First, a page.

Fortunately, a deployment service for IoT devices, makes that rather simple: you create an application on the dashboard, download the base image for your device, flash it on the SD card, pop it into the Pi and boot it. After a few minutes the device comes online at the dashboard. When you then push to the Git repository associated with the project, your new code is deployed on the Pi, heroku-style, but cooler (because of the blue unicorn and cause it run on your device!).

The device is provisioned via docker and provide a base container (based on Raspbian wheezy) that comes with node.js preinstalled. Python, git and inkscape are easily installed via the apt package manager and we simply git clone the graphtec driver. The container automatically runs npm install and when successful npm start to run our server. So far, so straightforward, but there were two small issues to figure out: one was installing the font we were using for the names and refreshing the font cache and the other was detecting the printer, which required starting udevd manually. Having that sorted, our first test was finally sucessful:

Gift tags

We had a really great weekend at the Fab Lab and even made the 2nd prize with our hack. Thanks to the folks for putting it on and hopefully until the next one!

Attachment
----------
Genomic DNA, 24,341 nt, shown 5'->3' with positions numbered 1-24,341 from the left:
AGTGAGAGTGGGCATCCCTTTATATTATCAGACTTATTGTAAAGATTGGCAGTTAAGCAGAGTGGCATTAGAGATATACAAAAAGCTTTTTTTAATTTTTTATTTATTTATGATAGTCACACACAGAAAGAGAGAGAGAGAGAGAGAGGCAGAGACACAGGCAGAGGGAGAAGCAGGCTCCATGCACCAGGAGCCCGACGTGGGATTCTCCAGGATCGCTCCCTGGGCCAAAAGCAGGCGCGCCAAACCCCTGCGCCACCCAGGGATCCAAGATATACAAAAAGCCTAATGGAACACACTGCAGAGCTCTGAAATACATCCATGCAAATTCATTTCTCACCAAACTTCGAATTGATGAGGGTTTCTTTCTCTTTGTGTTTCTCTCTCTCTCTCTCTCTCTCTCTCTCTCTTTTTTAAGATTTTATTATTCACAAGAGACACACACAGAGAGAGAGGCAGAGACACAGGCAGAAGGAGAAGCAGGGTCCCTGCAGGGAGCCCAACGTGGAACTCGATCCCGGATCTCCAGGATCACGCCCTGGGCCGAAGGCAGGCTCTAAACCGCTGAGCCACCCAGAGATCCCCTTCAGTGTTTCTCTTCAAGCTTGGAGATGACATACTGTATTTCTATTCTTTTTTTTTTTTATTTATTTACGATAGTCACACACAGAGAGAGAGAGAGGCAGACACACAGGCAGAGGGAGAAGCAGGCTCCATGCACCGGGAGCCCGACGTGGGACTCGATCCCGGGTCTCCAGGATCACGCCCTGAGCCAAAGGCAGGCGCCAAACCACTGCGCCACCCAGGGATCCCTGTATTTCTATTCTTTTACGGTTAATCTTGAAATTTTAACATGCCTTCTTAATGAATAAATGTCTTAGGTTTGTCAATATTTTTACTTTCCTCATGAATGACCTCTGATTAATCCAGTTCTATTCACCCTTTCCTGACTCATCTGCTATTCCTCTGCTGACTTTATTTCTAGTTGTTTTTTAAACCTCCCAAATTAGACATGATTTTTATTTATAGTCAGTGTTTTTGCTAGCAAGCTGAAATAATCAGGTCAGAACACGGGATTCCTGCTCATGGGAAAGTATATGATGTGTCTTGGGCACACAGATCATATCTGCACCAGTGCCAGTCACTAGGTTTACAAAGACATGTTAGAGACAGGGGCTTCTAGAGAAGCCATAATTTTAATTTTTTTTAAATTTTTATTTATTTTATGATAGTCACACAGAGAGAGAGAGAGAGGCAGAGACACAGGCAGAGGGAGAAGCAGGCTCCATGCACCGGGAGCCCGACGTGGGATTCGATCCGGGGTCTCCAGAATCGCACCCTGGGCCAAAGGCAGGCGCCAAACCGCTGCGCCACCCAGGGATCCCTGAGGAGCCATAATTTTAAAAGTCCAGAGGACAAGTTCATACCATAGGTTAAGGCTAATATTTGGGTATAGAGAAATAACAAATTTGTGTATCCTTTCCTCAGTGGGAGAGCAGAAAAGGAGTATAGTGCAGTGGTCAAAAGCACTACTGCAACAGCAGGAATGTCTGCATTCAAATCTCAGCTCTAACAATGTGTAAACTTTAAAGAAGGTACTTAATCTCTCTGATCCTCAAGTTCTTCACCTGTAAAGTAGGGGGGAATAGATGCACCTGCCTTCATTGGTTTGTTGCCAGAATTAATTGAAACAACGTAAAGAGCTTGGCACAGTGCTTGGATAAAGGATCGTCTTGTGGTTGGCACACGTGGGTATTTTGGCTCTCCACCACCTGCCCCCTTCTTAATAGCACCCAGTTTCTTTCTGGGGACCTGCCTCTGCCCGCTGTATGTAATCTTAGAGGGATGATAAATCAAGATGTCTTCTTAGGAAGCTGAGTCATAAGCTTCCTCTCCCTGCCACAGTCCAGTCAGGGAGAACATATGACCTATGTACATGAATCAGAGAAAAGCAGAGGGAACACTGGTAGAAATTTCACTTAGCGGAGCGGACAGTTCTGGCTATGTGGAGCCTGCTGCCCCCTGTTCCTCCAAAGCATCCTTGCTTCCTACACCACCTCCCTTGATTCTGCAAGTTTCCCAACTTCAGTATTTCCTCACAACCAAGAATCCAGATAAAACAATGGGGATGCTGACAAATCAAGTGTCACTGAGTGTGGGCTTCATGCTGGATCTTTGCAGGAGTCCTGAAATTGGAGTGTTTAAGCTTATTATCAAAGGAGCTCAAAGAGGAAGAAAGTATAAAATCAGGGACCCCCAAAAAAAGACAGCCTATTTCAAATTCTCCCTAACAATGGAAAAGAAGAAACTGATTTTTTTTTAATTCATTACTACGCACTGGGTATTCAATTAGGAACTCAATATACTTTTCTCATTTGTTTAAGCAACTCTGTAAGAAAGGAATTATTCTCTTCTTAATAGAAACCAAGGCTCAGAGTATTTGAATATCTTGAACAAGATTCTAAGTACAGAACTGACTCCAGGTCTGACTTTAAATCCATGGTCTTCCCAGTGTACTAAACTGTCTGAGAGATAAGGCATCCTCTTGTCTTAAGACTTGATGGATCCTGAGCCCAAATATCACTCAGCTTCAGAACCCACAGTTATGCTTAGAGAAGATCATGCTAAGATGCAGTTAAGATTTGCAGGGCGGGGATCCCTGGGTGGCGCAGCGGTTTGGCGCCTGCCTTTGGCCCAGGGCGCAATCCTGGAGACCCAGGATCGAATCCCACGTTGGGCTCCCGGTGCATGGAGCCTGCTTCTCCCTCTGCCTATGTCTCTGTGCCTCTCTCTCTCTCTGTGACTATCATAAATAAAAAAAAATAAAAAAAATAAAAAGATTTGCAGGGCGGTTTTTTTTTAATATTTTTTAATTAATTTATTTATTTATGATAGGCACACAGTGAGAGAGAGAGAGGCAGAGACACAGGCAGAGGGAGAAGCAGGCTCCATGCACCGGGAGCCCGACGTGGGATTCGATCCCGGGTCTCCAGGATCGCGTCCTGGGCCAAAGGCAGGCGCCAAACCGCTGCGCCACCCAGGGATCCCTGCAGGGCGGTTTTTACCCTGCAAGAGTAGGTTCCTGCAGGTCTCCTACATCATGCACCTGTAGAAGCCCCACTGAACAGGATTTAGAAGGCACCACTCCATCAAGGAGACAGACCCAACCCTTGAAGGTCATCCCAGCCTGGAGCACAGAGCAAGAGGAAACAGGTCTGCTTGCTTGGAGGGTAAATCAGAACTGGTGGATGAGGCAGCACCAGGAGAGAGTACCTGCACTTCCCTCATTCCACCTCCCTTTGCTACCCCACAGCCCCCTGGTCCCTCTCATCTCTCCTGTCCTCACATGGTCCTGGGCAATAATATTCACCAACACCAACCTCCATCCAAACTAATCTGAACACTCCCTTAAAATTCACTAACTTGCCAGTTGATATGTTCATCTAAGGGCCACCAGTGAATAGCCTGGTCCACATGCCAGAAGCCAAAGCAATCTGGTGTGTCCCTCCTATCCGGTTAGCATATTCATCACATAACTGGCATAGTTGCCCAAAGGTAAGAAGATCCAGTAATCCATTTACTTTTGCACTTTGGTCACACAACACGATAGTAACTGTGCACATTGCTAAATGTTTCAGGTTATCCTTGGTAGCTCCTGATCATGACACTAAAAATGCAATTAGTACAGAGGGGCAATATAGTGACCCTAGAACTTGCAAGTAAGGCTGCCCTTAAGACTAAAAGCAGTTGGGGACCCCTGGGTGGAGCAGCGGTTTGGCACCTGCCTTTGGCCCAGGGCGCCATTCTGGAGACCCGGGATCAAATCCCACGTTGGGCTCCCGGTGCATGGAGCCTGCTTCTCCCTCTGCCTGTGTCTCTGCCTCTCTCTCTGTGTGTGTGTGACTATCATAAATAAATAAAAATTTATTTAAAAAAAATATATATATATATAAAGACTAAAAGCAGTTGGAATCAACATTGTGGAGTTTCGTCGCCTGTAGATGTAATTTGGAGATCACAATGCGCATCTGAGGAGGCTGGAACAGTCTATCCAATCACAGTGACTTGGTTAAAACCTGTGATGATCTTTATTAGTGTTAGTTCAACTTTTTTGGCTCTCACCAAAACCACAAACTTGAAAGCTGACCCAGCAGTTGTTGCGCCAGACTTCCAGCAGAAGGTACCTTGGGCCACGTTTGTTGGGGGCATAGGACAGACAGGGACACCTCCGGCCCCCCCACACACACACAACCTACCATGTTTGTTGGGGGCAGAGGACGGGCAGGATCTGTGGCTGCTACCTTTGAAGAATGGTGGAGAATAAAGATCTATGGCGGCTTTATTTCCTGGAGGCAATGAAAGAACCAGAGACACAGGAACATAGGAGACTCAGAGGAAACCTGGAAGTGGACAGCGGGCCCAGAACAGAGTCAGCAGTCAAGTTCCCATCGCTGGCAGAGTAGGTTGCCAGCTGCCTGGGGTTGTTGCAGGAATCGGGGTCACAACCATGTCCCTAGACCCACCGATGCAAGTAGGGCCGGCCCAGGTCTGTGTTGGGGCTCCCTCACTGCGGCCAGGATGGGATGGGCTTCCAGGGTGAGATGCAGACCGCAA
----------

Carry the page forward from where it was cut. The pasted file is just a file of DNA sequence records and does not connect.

How to update expired repository keys in Debian / Ubuntu

When using third party package repositories, you occassionally might need to update expired repository keys. An expired key leads to an error message during a sudo apt-get update similar to the following:

W: An error occurred during the signature verification. The repository is not updated and the previous index files will be used.
GPG error: raring Release:
The following signatures were invalid: KEYEXPIRED 1396011159 KEYEXPIRED 1396011159 KEYEXPIRED 1396011159

To find any expired repository keys and their IDs, use apt-key as follows:

apt-key list | grep expired

You will get a result similar to the following:

pub   4096R/BE1DB1F1 2011-03-29 [expired: 2014-03-28]

The key ID is the bit after the / i.e. BE1DB1F1 in this case.

To update the key, run

sudo apt-key adv --recv-keys --keyserver BE1DB1F1

The repository will then be updated with the next sudo apt-get update.

Taarifa reporting for International Medical Corps UK at hack4good London

On the weekend of 4-6th October I was part of #hack4good in London working with Chris Adams, Corinne Pritchard and Nick Stanton tackling multi-agency reporting at refugee camps for International Medical Corps UK with the Taarifa platform.